That’s just one of the many personal truths that make "If I Had One Chance to Tell You Something" undeniably relevant and compelling. For the past three years, Rebecca’s focus has been largely on worship, but with a renewed, redefined sense of self and a heart that is fully confident in God’s grace, Rebecca now takes a gigantic leap into the unknown. Where she lands is the next level, revealing the freedom and joy she’s experienced over the past year.
“I think there’s an undertone on this new album of freshness, renewal, depth, vulnerability and hope that I think largely came from L’Abri,” she says. But don’t think for a moment that the music is as soft as her heart. This album rocks in ways we’ve not heard from Rebecca since 1996’s "God." “Alive,” the first single and the lyrical linchpin of the project, leaves no room for doubt that – as Rebecca herself says – Rock Bec is back! “It’s a fresh new day in so many ways,” she says.
Rebecca’s desire to keep moving, to keep growing, makes her a committed, consistent leader and innovator – in music and in life. She has chosen to breathe deeply, to feel deeply and to be fully present in the moment, whatever comes. Her bravery in facing her fears and trusting God with her dreams is just one of the ways God has allowed her to reach out to teen girls and young women of her generation. In 2005, having written six books aimed at encouraging young women to walk with God, cherish sexual purity and see themselves as God sees them, Rebecca takes her message of healthy, faith-based empowerment to girls of all ages with SHE events nationwide. A naturally gifted communicator, Rebecca knows how crucial the message is for young women. Especially now, in the best, most peaceful season of her life so far.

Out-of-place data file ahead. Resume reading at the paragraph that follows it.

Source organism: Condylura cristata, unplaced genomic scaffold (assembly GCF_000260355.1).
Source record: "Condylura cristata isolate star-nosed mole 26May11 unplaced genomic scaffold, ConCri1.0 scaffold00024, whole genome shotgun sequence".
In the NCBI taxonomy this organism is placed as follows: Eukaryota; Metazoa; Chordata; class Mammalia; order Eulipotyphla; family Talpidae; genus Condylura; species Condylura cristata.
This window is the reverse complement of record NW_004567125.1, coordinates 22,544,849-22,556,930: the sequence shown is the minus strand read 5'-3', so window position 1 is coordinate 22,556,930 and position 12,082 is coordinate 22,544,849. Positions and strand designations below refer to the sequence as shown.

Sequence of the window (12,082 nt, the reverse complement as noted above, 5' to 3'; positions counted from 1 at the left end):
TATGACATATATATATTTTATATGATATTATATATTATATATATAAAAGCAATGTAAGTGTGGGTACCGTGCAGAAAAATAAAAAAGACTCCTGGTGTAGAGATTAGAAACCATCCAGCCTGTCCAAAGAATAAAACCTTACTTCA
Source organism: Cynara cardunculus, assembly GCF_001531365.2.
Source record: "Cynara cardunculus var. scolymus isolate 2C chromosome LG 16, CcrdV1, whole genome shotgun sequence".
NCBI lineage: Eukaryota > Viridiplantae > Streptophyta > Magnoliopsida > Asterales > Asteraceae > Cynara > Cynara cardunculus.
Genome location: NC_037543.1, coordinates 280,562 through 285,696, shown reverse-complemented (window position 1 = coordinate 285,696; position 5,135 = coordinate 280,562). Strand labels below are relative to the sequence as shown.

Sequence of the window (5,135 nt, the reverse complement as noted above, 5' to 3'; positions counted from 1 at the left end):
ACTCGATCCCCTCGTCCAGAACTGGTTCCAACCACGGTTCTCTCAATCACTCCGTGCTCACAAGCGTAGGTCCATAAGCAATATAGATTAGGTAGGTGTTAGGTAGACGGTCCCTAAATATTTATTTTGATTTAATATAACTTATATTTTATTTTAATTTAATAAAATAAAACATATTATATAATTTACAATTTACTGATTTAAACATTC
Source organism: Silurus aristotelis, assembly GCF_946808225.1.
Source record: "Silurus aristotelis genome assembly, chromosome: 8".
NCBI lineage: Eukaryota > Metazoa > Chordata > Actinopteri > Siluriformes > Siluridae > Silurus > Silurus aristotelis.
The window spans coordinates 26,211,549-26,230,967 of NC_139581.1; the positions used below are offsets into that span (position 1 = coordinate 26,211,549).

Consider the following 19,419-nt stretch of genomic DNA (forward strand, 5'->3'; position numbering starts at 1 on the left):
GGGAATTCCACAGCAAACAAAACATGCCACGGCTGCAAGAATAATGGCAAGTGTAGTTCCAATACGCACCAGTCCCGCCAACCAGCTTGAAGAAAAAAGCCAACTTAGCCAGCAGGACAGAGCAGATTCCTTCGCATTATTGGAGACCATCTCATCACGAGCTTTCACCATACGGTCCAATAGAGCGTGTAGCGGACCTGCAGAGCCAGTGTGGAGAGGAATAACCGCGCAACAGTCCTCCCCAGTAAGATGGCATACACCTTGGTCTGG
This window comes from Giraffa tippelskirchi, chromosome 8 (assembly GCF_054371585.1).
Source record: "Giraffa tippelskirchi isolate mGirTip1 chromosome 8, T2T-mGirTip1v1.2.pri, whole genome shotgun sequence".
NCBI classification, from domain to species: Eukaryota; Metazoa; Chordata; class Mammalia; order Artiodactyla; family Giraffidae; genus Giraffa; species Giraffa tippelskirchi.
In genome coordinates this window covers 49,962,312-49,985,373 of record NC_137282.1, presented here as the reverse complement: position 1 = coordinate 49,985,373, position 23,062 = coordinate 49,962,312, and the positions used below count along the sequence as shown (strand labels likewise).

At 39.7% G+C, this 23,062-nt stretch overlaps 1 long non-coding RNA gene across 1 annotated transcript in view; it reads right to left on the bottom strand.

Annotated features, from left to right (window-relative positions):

And what about the road ahead?
“You know those moving sidewalks in airports?” she responds when asked about her longevity in music. “It’s like that. The times are moving so much that if you just let it take you, it’ll take you off the tracks. You have to be moving with the times, but you have [to stay] on your toes and make an effort to reinvent yourself; otherwise it will take you off the conveyor belt, and you become absolutely irrelevant.
“Pop music has so much ‘alternative’ in it now that it’s no longer alternative. So you’ve got to keep trying new things and finding new ways of saying what is on your heart. Just coasting along, doing the same old, same old – yes, it’s safer and yes, it’s less risky, but where’s the adventure? Where’s the exhilaration? Where’s the ‘seizing the day’ element in that? That doesn’t bring a joy or excitement to life. I’m not a coasting kind of girl.”
REBECCA ST. JAMES: AUTHOR
"Forty Days with God"
By Rebecca St. James
Thomas Nelson, 1996
A devotional for youth that encourages habit-forming encounters with scripture and prayer.
"You’re the Voice: Forty More Days With God"
By Rebecca St. James
Thomas Nelson, 1997
Rebecca’s open devotional journey continues...
"Wait for Me: The Beauty of Sexual Purity"
By Rebecca St. James
Thomas Nelson, 1997
Based on her song with the same title, Rebecca urges young people to cherish sexual purity.
"SHE: The Woman You’re Made to Be"
By RSJ and Lynda Hunter Bjorklund
A book devoted to unveiling the truth about womanhood as defined and designed by God.
By RSJ and Lynda Hunter Bjorklund
A magazine-format guide that emphasizes how teen girls can live safe, healthy and empowered lives in the image of God.
Edited by Rebecca St. James
Warner Faith, 2005
The much-anticipated companion book to the classic success of the "Jesus Freaks" book, "Sister Freaks" features 50 stories of women who gave all for Jesus.
REBECCA ST. JAMES: SPEAKER
Rebecca’s SHE events continue throughout 2006. These mother-daughter-sisters-friends gatherings feature straight talk about real life, heart-to-heart encouragement and empowerment for girls of all ages. For more information, go to rsjames.com.
© 2005 CCM Magazine. All rights reserved. Used with permission. Click here to subscribe.